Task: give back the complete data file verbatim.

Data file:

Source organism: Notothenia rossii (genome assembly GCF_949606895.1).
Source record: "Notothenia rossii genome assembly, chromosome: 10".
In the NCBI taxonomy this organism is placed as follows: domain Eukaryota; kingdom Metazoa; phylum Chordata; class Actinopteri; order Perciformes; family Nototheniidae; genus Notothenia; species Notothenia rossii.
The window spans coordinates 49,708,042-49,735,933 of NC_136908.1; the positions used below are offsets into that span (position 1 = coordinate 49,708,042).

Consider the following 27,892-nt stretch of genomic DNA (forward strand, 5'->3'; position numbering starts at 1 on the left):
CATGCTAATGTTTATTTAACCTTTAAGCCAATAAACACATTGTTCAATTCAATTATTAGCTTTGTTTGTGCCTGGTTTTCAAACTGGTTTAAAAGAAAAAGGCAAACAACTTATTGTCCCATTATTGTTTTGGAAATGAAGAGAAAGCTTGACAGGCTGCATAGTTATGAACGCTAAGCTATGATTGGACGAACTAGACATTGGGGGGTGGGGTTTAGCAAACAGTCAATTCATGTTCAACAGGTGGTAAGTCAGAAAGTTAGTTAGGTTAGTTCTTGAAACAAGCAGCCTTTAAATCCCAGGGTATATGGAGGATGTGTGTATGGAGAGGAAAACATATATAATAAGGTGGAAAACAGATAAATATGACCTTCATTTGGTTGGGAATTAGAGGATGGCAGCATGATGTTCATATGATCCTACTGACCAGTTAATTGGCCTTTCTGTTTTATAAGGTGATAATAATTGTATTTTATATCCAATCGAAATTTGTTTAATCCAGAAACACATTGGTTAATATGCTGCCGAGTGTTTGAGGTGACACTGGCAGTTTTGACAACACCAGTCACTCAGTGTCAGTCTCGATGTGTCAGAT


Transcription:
Source organism: Notothenia rossii (genome assembly GCF_949606895.1).
Source record: "Notothenia rossii genome assembly, chromosome: 10".
In the NCBI taxonomy this organism is placed as follows: domain Eukaryota; kingdom Metazoa; phylum Chordata; class Actinopteri; order Perciformes; family Nototheniidae; genus Notothenia; species Notothenia rossii.
The window spans coordinates 49,708,042-49,735,933 of NC_136908.1; the positions used below are offsets into that span (position 1 = coordinate 49,708,042).

Consider the following 27,892-nt stretch of genomic DNA (forward strand, 5'->3'; position numbering starts at 1 on the left):
CATGCTAATGTTTATTTAACCTTTAAGCCAATAAACACATTGTTCAATTCAATTATTAGCTTTGTTTGTGCCTGGTTTTCAAACTGGTTTAAAAGAAAAAGGCAAACAACTTATTGTCCCATTATTGTTTTGGAAATGAAGAGAAAGCTTGACAGGCTGCATAGTTATGAACGCTAAGCTATGATTGGACGAACTAGACATTGGGGGGTGGGGTTTAGCAAACAGTCAATTCATGTTCAACAGGTGGTAAGTCAGAAAGTTAGTTAGGTTAGTTCTTGAAACAAGCAGCCTTTAAATCCCAGGGTATATGGAGGATGTGTGTATGGAGAGGAAAACATATATAATAAGGTGGAAAACAGATAAATATGACCTTCATTTGGTTGGGAATTAGAGGATGGCAGCATGATGTTCATATGATCCTACTGACCAGTTAATTGGCCTTTCTGTTTTATAAGGTGATAATAATTGTATTTTATATCCAATCGAAATTTGTTTAATCCAGAAACACATTGGTTAATATGCTGCCGAGTGTTTGAGGTGACACTGGCAGTTTTGACAACACCAGTCACTCAGTGTCAGTCTCGATGTGTCAGAT